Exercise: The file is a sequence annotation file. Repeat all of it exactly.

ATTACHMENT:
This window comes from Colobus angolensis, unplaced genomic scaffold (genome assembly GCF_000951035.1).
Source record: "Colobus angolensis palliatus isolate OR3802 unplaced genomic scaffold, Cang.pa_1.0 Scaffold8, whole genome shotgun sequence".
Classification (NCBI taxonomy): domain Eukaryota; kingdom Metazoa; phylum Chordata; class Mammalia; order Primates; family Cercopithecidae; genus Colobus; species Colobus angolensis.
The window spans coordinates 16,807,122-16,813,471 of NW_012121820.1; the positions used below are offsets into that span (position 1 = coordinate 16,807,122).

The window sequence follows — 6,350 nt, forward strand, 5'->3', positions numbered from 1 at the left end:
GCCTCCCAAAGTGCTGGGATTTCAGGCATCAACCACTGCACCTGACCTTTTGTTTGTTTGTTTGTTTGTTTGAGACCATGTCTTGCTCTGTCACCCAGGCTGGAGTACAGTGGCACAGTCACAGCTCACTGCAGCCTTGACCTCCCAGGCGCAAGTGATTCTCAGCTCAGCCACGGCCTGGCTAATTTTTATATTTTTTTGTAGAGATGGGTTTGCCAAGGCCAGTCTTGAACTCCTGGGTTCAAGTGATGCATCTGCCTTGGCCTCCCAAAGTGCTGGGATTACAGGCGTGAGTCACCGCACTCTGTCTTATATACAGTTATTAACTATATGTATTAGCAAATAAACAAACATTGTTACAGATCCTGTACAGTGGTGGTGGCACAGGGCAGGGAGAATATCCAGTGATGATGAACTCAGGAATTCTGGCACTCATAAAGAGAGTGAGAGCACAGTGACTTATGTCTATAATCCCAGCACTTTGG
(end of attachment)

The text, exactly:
This window comes from Colobus angolensis, unplaced genomic scaffold (genome assembly GCF_000951035.1).
Source record: "Colobus angolensis palliatus isolate OR3802 unplaced genomic scaffold, Cang.pa_1.0 Scaffold8, whole genome shotgun sequence".
Classification (NCBI taxonomy): domain Eukaryota; kingdom Metazoa; phylum Chordata; class Mammalia; order Primates; family Cercopithecidae; genus Colobus; species Colobus angolensis.
The window spans coordinates 16,807,122-16,813,471 of NW_012121820.1; the positions used below are offsets into that span (position 1 = coordinate 16,807,122).

The window sequence follows — 6,350 nt, forward strand, 5'->3', positions numbered from 1 at the left end:
GCCTCCCAAAGTGCTGGGATTTCAGGCATCAACCACTGCACCTGACCTTTTGTTTGTTTGTTTGTTTGTTTGAGACCATGTCTTGCTCTGTCACCCAGGCTGGAGTACAGTGGCACAGTCACAGCTCACTGCAGCCTTGACCTCCCAGGCGCAAGTGATTCTCAGCTCAGCCACGGCCTGGCTAATTTTTATATTTTTTTGTAGAGATGGGTTTGCCAAGGCCAGTCTTGAACTCCTGGGTTCAAGTGATGCATCTGCCTTGGCCTCCCAAAGTGCTGGGATTACAGGCGTGAGTCACCGCACTCTGTCTTATATACAGTTATTAACTATATGTATTAGCAAATAAACAAACATTGTTACAGATCCTGTACAGTGGTGGTGGCACAGGGCAGGGAGAATATCCAGTGATGATGAACTCAGGAATTCTGGCACTCATAAAGAGAGTGAGAGCACAGTGACTTATGTCTATAATCCCAGCACTTTGG